Peak capacity in gradient reversed-phase liquid chromatography of biopolymers. Theoretical and practical implications for the separation of oligonucleotides.

Waters Corporation, 34 Maple Street, Milford, MA 01757, USA.
Journal of Chromatography A (Impact Factor: 4.26). 11/2007; 1169(1-2):139-50. DOI: 10.1016/j.chroma.2007.09.005
Source: PubMed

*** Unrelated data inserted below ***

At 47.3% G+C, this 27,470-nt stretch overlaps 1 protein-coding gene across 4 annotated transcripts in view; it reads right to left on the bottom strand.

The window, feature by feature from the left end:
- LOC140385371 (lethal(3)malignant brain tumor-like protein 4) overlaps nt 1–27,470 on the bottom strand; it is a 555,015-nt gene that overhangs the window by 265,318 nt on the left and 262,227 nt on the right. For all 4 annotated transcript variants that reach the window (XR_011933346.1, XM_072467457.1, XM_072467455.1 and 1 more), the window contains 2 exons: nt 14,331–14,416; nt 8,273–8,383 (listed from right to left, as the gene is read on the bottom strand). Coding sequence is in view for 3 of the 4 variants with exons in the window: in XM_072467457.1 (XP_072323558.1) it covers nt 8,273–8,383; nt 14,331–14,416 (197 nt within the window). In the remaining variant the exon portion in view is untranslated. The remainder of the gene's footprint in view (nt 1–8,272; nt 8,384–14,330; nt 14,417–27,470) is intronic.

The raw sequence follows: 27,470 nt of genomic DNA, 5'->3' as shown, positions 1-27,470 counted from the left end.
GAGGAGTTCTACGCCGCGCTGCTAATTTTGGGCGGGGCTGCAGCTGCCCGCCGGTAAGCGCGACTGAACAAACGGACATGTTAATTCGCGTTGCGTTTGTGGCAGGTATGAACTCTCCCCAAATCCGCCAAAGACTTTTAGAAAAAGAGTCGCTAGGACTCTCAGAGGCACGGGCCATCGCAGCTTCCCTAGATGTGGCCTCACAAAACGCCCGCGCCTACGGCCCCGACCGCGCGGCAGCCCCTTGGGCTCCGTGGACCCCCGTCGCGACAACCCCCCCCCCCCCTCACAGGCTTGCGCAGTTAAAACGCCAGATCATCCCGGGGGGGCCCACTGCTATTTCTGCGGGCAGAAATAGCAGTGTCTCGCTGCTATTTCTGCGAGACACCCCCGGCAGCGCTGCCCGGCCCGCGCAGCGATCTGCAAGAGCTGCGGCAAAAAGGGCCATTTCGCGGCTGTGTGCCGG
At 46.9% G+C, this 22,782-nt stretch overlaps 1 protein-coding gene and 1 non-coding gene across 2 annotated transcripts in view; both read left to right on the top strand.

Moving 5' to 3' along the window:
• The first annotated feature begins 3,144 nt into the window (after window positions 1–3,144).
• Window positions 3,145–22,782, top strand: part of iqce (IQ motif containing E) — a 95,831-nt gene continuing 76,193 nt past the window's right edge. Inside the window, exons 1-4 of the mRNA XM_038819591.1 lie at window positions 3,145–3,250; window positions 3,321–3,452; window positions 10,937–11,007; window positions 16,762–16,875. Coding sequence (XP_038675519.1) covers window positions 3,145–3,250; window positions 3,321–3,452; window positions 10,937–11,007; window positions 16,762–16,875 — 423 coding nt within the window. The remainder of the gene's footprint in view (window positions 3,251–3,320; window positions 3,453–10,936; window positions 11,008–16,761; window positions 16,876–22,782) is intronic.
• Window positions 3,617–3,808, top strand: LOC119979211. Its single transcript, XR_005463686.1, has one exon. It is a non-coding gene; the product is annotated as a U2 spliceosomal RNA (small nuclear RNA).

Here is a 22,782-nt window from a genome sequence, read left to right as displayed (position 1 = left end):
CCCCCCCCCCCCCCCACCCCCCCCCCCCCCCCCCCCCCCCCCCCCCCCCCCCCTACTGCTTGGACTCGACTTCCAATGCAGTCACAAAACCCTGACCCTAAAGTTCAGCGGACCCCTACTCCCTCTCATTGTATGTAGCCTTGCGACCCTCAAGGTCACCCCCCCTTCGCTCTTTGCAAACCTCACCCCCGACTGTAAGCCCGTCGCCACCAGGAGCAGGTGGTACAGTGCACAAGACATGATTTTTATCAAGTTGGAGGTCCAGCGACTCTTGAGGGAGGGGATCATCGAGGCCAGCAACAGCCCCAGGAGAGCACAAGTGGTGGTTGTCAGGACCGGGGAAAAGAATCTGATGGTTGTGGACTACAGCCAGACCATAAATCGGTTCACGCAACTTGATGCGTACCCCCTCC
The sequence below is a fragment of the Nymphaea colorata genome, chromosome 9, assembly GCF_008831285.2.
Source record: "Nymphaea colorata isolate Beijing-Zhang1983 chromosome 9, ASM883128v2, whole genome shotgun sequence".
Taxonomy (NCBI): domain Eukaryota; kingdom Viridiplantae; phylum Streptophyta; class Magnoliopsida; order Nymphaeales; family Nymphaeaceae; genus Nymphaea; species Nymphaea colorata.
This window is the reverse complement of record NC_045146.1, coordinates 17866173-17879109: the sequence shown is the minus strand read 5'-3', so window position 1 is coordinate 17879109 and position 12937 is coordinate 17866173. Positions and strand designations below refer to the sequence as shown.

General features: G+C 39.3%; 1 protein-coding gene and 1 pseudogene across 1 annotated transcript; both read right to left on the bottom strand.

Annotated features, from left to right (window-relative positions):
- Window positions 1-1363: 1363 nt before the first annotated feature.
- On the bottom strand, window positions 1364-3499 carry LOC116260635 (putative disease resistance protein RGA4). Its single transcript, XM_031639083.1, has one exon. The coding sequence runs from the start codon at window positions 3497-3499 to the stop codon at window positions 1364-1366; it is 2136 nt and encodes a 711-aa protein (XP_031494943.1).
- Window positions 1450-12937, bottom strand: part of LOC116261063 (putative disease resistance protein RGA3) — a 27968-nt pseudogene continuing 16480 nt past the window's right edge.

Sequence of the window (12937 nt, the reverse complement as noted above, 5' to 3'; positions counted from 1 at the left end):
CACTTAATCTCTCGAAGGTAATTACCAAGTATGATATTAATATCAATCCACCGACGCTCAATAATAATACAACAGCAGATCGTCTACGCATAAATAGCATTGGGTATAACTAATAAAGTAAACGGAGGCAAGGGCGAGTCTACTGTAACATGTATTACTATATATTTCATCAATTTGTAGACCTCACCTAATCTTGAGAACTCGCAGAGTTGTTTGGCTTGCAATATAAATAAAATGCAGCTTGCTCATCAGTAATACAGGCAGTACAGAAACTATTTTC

ABSTRACT Reversed-phase ultra-performance liquid chromatography was used for biopolymer separations in isocratic and gradient mode. The gradient elution mode was employed to estimate the optimal mobile phase flow rate to obtain the best column efficiency and the peak capacity for three classes of analytes: peptides, oligonucleotides and proteins. The results indicate that the flow rate of the Van Deemter optimum for 2.1 mm I.D. columns packed with a porous 1.7 microm C18 sorbent is below 0.2 mL/min for our analytes. However, the maximum peak capacity is achieved at flow rates between 0.15 and 1.0 mL/min, depending on the molecular weight of the analyte. The isocratic separation mode was utilized to measure the dependence of the retention factor on the mobile phase composition. Constants derived from isocratic experiments were utilized in a mathematical model based on gradient theory. Column peak capacity was predicted as a function of flow rate, gradient slope and column length. Predicted peak capacity trends were compared to experimental results.

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